Contemporary Issues in International Relations

This information is for the 2018/19 session.

Teacher responsible

Prof Peter Trubowitz CLM 4.02 and Dr Ulrich Sedelmeier CLM 5.06


This course is compulsory on the BSc in International Relations. This course is available on the BSc in International Relations and History and BSc in Politics and International Relations. This course is not available as an outside option nor to General Course students.

Course content

This course provides an opportunity to gain an analytically deeper understanding and reflect critically upon some of the most topical issues that currently confront international relations and which shape the development of the contemporary international order. These include but are not limited to: violent conflict in the Middle East; international terrorism; the rise of China; tensions between Russia and the West; North Korea and the challenge of nuclear proliferation; US foreign policy under President Donald Trump; challenges to multilateral cooperation and liberal internationalism; human rights; humanitarian intervention; financial crises; poverty and global inequality; climate change and environmental security; migration and refugees.  The course encourages students to engage in debating the nature of, and possible responses to, contemporary challenges and crises in international politics. The course complements IR100 with a more applied policy focus, while emphasising the need for critical analytical depth when reflecting on the origins, nature and implications of current affairs. Students will develop an awareness of the relationship between the discipline of International Relations as a field of knowledge and the practices of world politics.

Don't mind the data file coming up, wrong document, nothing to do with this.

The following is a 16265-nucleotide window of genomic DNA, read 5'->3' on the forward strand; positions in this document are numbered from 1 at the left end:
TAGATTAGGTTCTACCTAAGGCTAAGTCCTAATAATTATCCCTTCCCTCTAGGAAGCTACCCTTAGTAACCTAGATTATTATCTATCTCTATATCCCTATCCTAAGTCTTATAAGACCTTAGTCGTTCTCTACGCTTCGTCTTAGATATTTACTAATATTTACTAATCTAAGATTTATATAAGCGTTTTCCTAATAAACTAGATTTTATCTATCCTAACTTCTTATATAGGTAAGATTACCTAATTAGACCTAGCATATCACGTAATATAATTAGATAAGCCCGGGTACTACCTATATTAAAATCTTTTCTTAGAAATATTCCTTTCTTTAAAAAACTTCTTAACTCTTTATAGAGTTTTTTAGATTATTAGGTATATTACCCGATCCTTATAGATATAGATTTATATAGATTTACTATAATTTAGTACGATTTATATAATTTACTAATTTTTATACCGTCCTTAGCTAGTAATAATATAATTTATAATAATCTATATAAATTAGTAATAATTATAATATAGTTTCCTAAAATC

10 hours and 30 minutes of lectures, 8 hours of classes and 4 hours of classes in the MT. 10 hours and 30 minutes of lectures, 7 hours of classes and 6 hours of classes in the LT.

Lectures will be 1.5 hours to provide ample time for questions and answers. The classes in in MT and LT include longer 2-hour classes for student presentations and a role-play.

In line with departmental policy, students on the course will have a reading week in Week 6 of each term.

Formative coursework

Students will be expected to write a short 600-750 'opinion piece' in MT, a 1,500 word ‘policy memo’ in LT, and to give one individual presentation on a particular issue or problem in LT.

Indicative reading

Robert Art and Robert Jervis (eds), International Politics: Enduring Concepts and Contemporary Issues 11th ed (Pearson: 2012)

John Baylis, Steve Smith and Patricia Owen (eds), The Globalization of World Politics 6th ed (OUP: 2013)

Chris Brown and Kirsten Ainley, Understanding International Relations 4th ed (Palgrave: 2009)

Barry Buzan and George Lawson, The Global Transformation: History, Modernity and the Making of International Relations (CUP: 2015)

Jenny Edkins and Maja Zehfuss (eds), Global Politics: A New Introduction (Routledge: 2013), pp.147-169


Policy memo (70%) in the ST.
Class participation (10%) in the MT and LT.
Presentation (20%) in the MT.

Students on the course will write a 2,500 word 'policy memo' (70%) on a particular contemporary issue.  Students will also give a group presentation on a particular issue or problem (20%). Participation in class discussion will also be assessed (10%).

Key facts

Department: International Relations

Total students 2017/18: Unavailable

Average class size 2017/18: Unavailable

Capped 2017/18: No

Value: One Unit

Guidelines for interpreting course guide information

PDAM skills

  • Leadership
  • Self-management
  • Team working
  • Problem solving
  • Application of information skills
  • Communication